The fatal romance between Rose and Jack in James Cameron’s Titanic has made hundreds of millions of viewers cry around the world. But in the film there is also another love story, authentic and equally touching …
If James Cameron’s Titanic has long been an absolute unsinkable at the worldwide box office, at least until the interested party fails himself with Avatar, the legendary ship has dramatically belied its reputation as unsinkable by sinking in the night between 14 and April 15, 1912, less than three hours after the collision with an iceberg.
Sinking deep into the frozen waters, it ran aground at a depth of 3,843 meters, 650 km southeast of Newfoundland. People died between 1490 and 1520, making this event, whose 110th anniversary is commemorated today, one of the largest maritime disasters in peacetime and the largest for its time. The France 5 channel also dedicates a documentary to him this evening, Titanic: autopsy of a shipwreck.
Since the year of the release of Cameron’s film, 24 years ago, we imagine that logically you should have seen it, and surely you have cried hot tears in the face of the love tragically thwarted by the fate between Rose and Jack.
But if hundreds of millions of viewers are heartbroken by the fate of their fledgling romance, which ultimately involves two fictional characters, the “real” romance may not be there, where we necessarily expect it. …
You will probably remember this heartbreaking sequence in which a couple of elderly passengers, curled up on the bed in their cabin, await death as the freezing water invades all the corridors and cabins. All to the rhythm of music, even heartbreaking, of Closer to you my God…
Sequence of emotions below. Take out your handkerchiefs …
Extremely rigorous and attentive to authenticity, the director fed his film abundantly with completely authentic characters and authentic sequences, such as the one in which the ship’s captain, Edward J. Smith, refused to abandon ship and sank at the controls of his liner.
The misfortune of wealthy passengers
The elderly and embraced couple is none other than Ida and Isador Straus. Of German origin and married in 1871, the couple had emigrated to the United States where they had made a fortune. Isidor Straus was, among other things, one of the owners of Macy’s department stores, but also a representative of the 15th district of New York State to the United States Congress. It was a coincidence that he and his wife found themselves traveling aboard the Titanic, also in first class.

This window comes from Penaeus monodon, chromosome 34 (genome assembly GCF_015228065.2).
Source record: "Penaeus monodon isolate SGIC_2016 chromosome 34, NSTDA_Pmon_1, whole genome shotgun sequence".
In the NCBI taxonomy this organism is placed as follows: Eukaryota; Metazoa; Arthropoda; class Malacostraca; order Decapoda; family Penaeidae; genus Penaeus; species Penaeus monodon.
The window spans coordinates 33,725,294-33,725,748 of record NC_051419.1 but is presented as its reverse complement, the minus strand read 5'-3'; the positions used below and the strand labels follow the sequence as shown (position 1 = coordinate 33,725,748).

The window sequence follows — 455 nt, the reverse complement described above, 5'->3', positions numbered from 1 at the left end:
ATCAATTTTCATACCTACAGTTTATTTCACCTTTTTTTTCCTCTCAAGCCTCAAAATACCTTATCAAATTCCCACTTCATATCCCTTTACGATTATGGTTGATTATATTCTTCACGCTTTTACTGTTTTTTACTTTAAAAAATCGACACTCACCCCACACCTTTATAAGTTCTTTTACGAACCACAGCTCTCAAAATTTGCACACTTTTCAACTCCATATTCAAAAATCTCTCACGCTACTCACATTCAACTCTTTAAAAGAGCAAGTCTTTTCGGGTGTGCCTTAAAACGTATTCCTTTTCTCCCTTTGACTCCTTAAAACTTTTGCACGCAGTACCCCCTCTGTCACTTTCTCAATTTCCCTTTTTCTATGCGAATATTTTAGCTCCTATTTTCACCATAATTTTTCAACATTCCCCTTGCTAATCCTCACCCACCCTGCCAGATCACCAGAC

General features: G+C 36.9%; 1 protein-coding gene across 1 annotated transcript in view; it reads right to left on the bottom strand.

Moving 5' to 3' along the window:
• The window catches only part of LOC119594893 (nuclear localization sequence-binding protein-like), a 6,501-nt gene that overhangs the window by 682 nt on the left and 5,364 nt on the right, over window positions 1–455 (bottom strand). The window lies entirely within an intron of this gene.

After a trip to Europe and Germany, the couple had to return to New York by taking another ship, the RMS Olympics, which was smaller in size than the Titanic. But the ship’s departure was delayed, so the Strauss changed their plans to take a ticket for the Titanic’s inaugural cruise.
The couple in the photo, taken around 1910-1911:
When the order to evacuate the ship was announced, priority was given to women and children. Aged and first-class passengers on top of that, Strauss had a chance to get away with it, even though the ship had not dramatically provided enough lifeboats …
Paul A. Kurzman, the couple’s great-grandson, will tell this family memory in 2017 : “My great-grandmother Ida got into the lifeboat hoping her husband would follow her. When she didn’t follow her, she was very worried and the ship’s officer in charge of lowering this particular lifeboat said,” Well, Mr. Straus, you are an old man … and we all know who you are … Of course you can board the lifeboat with your wife. “
But Isidor Straus refused to board the lifeboat as long as he did “every woman and child aboard the ship was not on a rubber dinghy”. His wife understands: if he has to die, she will die with him. “We spent forty wonderful years together, if you don’t want to get in that canoe, then neither do I.” she allegedly told him, according to the account of her maid, Ellen Bird, that she survived the tragedy.
The sequence will also be resumed in a scene from the film, finally cut during editing. “Where are you going, I’m going! Don’t argue with me, Isidor, you know it’s no use.”
Ellen Bird will thus take her place in the lifeboat, carrying the fur of her mistress on her shoulders, the last parting gift: “I won’t need it anymore. Take it in the lifeboat to keep you warm until you are rescued.” Ida Straus told him.
The two were last seen on the deck of the Titanic, holding hands, before a wave caused by the sinking of the ship engulfed them. Contrary to what James Cameron shows in the film of him, and although the images of him are emotionally very strong, they are not intertwined deaths on their cabin bed. Isidor’s body will be rescued a few days later, but his wife’s has never been found. Nor that of John Farthing, their butler.
Their deaths will make headlines in the United States, like this title in the Denver Post of April 19, 1912 : “Mr. and Mrs. Straus sank their intertwined arms.” The remains of Isidor Straus will be buried in Woodlawn Cemetery in New York. Ellen Bird, their maid, died in 1949.
A superb bronze funerary sculpture in homage to the couple, made by the acclaimed American artist Henry Augustus Lukemanis located in New York, at the intersection of Broadway and West End Avenue.
Below is a photo of the sculpture, taken on April 15, 2012, when the 100th anniversary of the sinking was commemorated: